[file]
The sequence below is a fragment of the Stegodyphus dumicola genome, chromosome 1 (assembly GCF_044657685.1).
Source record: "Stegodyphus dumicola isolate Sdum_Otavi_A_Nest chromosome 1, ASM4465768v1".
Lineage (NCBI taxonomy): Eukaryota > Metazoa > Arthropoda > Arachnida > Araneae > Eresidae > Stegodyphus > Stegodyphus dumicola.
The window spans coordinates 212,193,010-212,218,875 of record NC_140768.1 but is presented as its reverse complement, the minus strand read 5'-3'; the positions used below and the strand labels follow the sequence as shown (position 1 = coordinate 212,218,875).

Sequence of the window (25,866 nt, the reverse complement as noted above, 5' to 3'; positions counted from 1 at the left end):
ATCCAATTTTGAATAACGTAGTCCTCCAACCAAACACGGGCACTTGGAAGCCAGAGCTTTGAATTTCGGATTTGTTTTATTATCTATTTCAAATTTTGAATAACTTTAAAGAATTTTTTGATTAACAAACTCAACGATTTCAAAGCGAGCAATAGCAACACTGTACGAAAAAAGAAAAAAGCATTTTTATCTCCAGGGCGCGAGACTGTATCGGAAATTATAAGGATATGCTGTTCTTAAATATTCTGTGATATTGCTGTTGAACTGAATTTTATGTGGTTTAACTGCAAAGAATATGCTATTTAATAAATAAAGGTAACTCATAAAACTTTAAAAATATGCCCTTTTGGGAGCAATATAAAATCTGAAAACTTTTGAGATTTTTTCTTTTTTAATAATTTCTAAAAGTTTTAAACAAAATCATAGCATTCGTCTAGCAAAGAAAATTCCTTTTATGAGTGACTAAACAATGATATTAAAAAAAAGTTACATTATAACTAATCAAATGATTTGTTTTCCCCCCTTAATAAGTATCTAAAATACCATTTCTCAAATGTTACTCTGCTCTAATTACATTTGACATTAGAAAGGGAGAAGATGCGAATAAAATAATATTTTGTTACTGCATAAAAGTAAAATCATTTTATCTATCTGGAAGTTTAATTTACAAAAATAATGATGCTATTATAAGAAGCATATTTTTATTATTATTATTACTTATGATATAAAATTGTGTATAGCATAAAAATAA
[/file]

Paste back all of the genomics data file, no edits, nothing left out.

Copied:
The sequence below is a fragment of the Stegodyphus dumicola genome, chromosome 1 (assembly GCF_044657685.1).
Source record: "Stegodyphus dumicola isolate Sdum_Otavi_A_Nest chromosome 1, ASM4465768v1".
Lineage (NCBI taxonomy): Eukaryota > Metazoa > Arthropoda > Arachnida > Araneae > Eresidae > Stegodyphus > Stegodyphus dumicola.
The window spans coordinates 212,193,010-212,218,875 of record NC_140768.1 but is presented as its reverse complement, the minus strand read 5'-3'; the positions used below and the strand labels follow the sequence as shown (position 1 = coordinate 212,218,875).

Sequence of the window (25,866 nt, the reverse complement as noted above, 5' to 3'; positions counted from 1 at the left end):
ATCCAATTTTGAATAACGTAGTCCTCCAACCAAACACGGGCACTTGGAAGCCAGAGCTTTGAATTTCGGATTTGTTTTATTATCTATTTCAAATTTTGAATAACTTTAAAGAATTTTTTGATTAACAAACTCAACGATTTCAAAGCGAGCAATAGCAACACTGTACGAAAAAAGAAAAAAGCATTTTTATCTCCAGGGCGCGAGACTGTATCGGAAATTATAAGGATATGCTGTTCTTAAATATTCTGTGATATTGCTGTTGAACTGAATTTTATGTGGTTTAACTGCAAAGAATATGCTATTTAATAAATAAAGGTAACTCATAAAACTTTAAAAATATGCCCTTTTGGGAGCAATATAAAATCTGAAAACTTTTGAGATTTTTTCTTTTTTAATAATTTCTAAAAGTTTTAAACAAAATCATAGCATTCGTCTAGCAAAGAAAATTCCTTTTATGAGTGACTAAACAATGATATTAAAAAAAAGTTACATTATAACTAATCAAATGATTTGTTTTCCCCCCTTAATAAGTATCTAAAATACCATTTCTCAAATGTTACTCTGCTCTAATTACATTTGACATTAGAAAGGGAGAAGATGCGAATAAAATAATATTTTGTTACTGCATAAAAGTAAAATCATTTTATCTATCTGGAAGTTTAATTTACAAAAATAATGATGCTATTATAAGAAGCATATTTTTATTATTATTATTACTTATGATATAAAATTGTGTATAGCATAAAAATAA